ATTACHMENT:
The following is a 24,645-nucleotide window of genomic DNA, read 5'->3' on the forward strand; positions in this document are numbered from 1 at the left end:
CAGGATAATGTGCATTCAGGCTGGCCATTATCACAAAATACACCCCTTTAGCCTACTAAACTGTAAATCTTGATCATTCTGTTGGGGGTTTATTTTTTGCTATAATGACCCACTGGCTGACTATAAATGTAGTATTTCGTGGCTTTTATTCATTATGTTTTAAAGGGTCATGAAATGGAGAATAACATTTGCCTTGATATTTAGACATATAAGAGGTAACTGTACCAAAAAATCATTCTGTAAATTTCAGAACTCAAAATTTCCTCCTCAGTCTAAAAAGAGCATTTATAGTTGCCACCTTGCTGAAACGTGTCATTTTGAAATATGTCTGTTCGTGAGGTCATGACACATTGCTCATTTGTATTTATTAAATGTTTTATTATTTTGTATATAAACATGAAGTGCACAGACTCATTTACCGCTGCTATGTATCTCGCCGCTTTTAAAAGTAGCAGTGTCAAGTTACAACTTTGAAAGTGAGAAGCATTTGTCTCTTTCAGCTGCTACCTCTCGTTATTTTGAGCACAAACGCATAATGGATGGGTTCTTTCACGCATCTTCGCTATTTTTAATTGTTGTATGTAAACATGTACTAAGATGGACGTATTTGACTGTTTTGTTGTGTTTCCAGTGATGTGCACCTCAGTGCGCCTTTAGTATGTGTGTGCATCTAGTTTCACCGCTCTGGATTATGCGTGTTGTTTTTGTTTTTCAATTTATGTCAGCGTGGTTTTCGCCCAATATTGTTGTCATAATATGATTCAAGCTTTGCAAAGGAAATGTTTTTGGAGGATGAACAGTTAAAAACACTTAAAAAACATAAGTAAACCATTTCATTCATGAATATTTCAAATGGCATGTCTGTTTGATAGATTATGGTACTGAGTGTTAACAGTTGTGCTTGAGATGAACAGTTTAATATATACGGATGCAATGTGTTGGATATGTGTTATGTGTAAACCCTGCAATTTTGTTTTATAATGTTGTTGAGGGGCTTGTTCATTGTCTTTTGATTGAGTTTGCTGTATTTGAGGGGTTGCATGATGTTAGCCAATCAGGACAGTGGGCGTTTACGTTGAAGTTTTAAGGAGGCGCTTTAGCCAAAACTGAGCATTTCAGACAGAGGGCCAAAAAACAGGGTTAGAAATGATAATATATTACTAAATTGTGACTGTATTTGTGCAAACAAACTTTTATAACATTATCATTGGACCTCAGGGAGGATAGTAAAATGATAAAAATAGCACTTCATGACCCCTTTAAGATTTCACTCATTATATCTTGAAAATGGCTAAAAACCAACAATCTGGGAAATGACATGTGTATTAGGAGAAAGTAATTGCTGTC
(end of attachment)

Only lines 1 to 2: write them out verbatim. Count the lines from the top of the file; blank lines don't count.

The following is a 24,645-nucleotide window of genomic DNA, read 5'->3' on the forward strand; positions in this document are numbered from 1 at the left end:
CAGGATAATGTGCATTCAGGCTGGCCATTATCACAAAATACACCCCTTTAGCCTACTAAACTGTAAATCTTGATCATTCTGTTGGGGGTTTATTTTTTGCTATAATGACCCACTGGCTGACTATAAATGTAGTATTTCGTGGCTTTTATTCATTATGTTTTAAAGGGTCATGAAATGGAGAATAACATTTGCCTTGATATTTAGACATATAAGAGGTAACTGTACCAAAAAATCATTCTGTAAATTTCAGAACTCAAAATTTCCTCCTCAGTCTAAAAAGAGCATTTATAGTTGCCACCTTGCTGAAACGTGTCATTTTGAAATATGTCTGTTCGTGAGGTCATGACACATTGCTCATTTGTATTTATTAAATGTTTTATTATTTTGTATATAAACATGAAGTGCACAGACTCATTTACCGCTGCTATGTATCTCGCCGCTTTTAAAAGTAGCAGTGTCAAGTTACAACTTTGAAAGTGAGAAGCATTTGTCTCTTTCAGCTGCTACCTCTCGTTATTTTGAGCACAAACGCATAATGGATGGGTTCTTTCACGCATCTTCGCTATTTTTAATTGTTGTATGTAAACATGTACTAAGATGGACGTATTTGACTGTTTTGTTGTGTTTCCAGTGATGTGCACCTCAGTGCGCCTTTAGTATGTGTGTGCATCTAGTTTCACCGCTCTGGATTATGCGTGTTGTTTTTGTTTTTCAATTTATGTCAGCGTGGTTTTCGCCCAATATTGTTGTCATAATATGATTCAAGCTTTGCAAAGGAAATGTTTTTGGAGGATGAACAGTTAAAAACACTTAAAAAACATAAGTAAACCATTTCATTCATGAATATTTCAAATGGCATGTCTGTTTGATAGATTATGGTACTGAGTGTTAACAGTTGTGCTTGAGATGAACAGTTTAATATATACGGATGCAATGTGTTGGATATGTGTTATGTGTAAACCCTGCAATTTTGTTTTATAATGTTGTTGAGGGGCTTGTTCATTGTCTTTTGATTGAGTTTGCTGTATTTGAGGGGTTGCATGATGTTAGCCAATCAGGACAGTGGGCGTTTACGTTGAAGTTTTAAGGAGGCGCTTTAGCCAAAACTGAGCATTTCAGACAGAGGGCCAAAAAACAGGGTTAGAAATGATAATATATTACTAAATTGTGACTGTATTTGTGCAAACAAACTTTTATAACATTATCATTGGACCTCAGGGAGGATAGTAAAATGATAAAAATAGCACTTCATGACCCCTTTAAGATTTCACTCATTATATCTTGAAAATGGCTAAAAACCAACAATCTGGGAAATGACATGTGTATTAGGAGAAAGTAATTGCTGTC